Game Boost

This feature analyzes network traffic and any packets it detects that are related to gaming get further prioritization. Game Boost supports most recent game consoles including the Playstation 4 and Xbox One.

Gamer’s Private Network

The router includes built-in support for the Gamer’s Private Network, with private, optimized connections to game servers for lower ping rates and reduced latency.

ASUS ROG Rapture Key Specs

  • 802.11ac Wi-Fi with maximum combined throughput of 5300 Mbps
  • Tri-band, 2.4GHz + 2x 5GHz (1000+2167+2167 Mbps)
  • Eight external, adjustable antennas (rated for very large homes)
  • MU-MIMO (2.4GHz 4×4, 5GHz 4×4, 5GHz 4×4)
  • Quad-core CPU with 1024MB RAM, 256 MB flash memory
  • 64-bit WEP, 128-bit WEP, WPA2-PSK, WPA-PSK, WPA-Enterprise , WPA2-Enterprise, Radius with 802.1x, WPS support
  • Firewall with SPI intrusion detection, DoS protection
  • 1x Gigabit WAN port, 8x Gigabit LAN ports
  • 2x UBS 3.0 ports
  • Weighs 1.88 kg

Note: There are a lot of technical specifications associated with this router, so be sure to visit the ASUS ROG Rapture product page for a complete listing.

Hands on with the ASUS ROG Rapture

My focus with the Rapture was Wi-Fi performance. My kids have an Xbox in the basement, they’re obsessed with Fortnite and I had been getting complaints that they were having issues with lag. At the same time, we recently upgraded our primary TV to 4K. So now there are often multiple simultaneous 1080p video streams, plus a 4K stream, plus the usual assortment of smartphones and PCs, plus a growing collection of connected devices, plus smart speakers and then two guys grousing that they’re getting unfairly taken out in Fortnite because the wireless network will suddenly get laggy.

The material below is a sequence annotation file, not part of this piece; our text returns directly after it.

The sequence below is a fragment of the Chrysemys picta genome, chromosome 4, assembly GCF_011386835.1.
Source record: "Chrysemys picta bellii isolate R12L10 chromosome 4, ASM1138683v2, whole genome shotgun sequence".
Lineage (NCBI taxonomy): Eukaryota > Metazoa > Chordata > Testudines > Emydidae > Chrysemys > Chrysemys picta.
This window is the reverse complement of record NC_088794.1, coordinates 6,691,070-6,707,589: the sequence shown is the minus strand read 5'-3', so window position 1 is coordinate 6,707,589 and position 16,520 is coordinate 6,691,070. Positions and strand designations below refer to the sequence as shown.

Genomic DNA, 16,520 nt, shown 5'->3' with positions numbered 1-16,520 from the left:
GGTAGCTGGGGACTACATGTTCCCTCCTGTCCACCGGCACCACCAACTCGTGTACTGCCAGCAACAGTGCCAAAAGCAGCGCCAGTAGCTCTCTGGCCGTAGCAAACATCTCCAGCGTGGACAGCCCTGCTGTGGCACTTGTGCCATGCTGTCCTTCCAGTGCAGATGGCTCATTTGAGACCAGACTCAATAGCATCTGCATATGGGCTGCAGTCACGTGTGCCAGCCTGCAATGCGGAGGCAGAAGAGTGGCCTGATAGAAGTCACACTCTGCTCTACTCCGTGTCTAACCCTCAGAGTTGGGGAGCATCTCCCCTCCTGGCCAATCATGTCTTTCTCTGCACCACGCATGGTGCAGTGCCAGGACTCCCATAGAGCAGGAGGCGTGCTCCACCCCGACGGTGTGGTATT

Oh, and I also added a new grill to my “BBQ pit” (it’s actually a gazebo) at the far end of the back yard, and it’s Wi-Fi connected. And the Arlo Pro 2 wireless cameras I reviewed a few months back are still set up outside the house and streaming. In other words, the time was right to try out the Rapture to see if it has the muscle to deliver.